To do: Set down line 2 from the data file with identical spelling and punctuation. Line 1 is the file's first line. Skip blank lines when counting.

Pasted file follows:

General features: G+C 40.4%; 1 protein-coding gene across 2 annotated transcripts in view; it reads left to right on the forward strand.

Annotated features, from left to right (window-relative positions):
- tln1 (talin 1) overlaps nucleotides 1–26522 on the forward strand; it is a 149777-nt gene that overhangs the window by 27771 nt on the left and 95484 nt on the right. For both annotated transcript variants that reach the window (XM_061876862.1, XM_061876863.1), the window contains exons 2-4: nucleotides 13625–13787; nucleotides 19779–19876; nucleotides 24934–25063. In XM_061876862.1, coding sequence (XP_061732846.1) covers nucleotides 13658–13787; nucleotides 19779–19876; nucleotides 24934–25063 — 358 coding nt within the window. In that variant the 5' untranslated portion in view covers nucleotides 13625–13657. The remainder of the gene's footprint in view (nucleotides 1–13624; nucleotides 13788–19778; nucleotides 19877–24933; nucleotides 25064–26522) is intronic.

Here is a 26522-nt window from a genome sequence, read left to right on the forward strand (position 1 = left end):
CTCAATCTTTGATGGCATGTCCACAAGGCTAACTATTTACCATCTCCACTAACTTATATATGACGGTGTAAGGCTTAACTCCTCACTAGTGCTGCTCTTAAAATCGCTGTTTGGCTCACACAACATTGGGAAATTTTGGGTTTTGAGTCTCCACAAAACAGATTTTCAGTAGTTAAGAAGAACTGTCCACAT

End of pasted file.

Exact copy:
Annotated features, from left to right (window-relative positions):